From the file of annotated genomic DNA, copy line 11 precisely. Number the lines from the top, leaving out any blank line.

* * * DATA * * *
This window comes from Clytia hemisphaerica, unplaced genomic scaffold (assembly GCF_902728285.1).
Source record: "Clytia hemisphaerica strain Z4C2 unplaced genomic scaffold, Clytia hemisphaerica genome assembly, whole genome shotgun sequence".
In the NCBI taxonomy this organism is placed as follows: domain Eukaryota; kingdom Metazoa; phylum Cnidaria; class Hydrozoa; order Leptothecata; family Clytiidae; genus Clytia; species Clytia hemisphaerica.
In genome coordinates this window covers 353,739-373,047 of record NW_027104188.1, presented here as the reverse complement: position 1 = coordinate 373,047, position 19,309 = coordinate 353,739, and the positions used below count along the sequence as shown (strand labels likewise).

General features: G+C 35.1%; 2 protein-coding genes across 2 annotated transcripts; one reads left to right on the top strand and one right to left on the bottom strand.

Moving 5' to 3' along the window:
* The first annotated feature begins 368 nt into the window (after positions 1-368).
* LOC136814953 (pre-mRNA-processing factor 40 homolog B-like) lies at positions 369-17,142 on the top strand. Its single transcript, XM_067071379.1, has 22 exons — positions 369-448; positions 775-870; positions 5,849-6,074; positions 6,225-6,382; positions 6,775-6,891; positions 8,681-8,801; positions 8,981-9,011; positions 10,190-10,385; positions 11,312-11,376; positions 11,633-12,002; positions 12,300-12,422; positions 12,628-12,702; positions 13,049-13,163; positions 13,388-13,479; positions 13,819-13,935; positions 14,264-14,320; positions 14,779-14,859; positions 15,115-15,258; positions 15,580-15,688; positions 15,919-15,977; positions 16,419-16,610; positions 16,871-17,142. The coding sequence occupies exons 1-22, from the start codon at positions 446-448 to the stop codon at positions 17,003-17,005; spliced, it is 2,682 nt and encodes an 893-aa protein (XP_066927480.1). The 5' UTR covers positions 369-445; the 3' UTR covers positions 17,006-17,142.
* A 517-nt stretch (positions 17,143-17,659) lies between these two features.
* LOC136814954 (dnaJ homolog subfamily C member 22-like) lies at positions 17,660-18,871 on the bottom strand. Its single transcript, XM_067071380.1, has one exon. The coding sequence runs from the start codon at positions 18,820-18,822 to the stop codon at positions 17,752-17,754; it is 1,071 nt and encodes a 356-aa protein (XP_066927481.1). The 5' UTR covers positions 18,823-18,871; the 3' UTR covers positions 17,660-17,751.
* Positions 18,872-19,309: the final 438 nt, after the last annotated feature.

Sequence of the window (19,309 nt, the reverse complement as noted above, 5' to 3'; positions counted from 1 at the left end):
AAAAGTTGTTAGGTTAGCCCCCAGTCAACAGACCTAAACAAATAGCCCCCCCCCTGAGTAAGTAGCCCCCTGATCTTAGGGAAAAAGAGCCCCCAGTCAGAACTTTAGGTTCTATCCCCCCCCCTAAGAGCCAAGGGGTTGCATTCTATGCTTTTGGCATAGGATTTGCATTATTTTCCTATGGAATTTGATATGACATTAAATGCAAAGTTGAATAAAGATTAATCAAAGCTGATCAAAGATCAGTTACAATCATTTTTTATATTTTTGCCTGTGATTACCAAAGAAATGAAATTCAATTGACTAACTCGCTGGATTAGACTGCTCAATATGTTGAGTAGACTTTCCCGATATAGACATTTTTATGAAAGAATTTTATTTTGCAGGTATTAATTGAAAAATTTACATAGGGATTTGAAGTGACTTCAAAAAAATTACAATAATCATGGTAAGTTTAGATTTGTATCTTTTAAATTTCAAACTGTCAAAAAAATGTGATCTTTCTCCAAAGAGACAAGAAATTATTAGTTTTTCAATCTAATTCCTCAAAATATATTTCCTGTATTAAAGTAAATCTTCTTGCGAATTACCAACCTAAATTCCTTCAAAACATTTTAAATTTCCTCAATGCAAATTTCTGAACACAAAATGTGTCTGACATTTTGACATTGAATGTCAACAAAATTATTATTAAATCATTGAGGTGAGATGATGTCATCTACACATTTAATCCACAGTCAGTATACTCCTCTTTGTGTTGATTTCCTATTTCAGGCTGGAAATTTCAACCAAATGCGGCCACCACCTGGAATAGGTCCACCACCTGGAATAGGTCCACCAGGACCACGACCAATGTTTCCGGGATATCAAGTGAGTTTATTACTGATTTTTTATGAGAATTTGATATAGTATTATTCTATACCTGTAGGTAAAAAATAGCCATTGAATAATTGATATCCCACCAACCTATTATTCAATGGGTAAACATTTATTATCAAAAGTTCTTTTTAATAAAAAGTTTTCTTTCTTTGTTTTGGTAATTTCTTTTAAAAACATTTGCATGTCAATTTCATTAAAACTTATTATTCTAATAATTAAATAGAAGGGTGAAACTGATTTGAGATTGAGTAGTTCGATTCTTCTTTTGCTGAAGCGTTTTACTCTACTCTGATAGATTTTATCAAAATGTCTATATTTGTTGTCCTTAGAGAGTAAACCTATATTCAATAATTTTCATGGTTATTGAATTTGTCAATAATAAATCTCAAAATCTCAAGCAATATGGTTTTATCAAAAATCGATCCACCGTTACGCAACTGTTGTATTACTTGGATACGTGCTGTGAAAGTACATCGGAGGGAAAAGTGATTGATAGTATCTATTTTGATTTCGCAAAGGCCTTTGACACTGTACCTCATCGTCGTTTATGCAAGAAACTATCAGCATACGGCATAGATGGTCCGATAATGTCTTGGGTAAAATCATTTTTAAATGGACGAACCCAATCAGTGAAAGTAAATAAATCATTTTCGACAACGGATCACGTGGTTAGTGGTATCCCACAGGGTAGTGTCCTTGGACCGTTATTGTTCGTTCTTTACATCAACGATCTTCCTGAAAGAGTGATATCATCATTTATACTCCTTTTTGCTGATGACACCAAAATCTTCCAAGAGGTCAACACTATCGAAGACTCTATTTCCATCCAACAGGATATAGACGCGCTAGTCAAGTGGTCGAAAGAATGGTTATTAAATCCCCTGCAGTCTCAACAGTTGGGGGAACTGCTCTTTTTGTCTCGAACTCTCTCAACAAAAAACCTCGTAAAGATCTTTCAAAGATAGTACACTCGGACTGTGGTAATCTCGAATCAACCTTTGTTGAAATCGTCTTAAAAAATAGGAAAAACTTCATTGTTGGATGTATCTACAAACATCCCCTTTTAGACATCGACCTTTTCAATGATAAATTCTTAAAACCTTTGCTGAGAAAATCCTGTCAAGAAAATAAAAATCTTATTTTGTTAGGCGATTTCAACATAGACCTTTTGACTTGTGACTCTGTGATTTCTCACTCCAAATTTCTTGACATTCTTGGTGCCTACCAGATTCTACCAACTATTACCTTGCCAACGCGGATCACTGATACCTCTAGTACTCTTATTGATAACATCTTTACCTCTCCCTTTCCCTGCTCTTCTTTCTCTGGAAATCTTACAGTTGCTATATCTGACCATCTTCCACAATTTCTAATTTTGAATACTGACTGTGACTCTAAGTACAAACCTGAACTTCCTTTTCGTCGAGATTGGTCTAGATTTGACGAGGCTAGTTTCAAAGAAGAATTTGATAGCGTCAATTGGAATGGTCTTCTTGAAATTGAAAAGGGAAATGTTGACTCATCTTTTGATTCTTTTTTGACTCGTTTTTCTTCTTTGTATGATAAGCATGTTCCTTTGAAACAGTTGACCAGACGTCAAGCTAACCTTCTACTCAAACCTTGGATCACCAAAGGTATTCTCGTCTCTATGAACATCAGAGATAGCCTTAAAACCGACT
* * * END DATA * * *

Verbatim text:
* Positions 18,872-19,309: the final 438 nt, after the last annotated feature.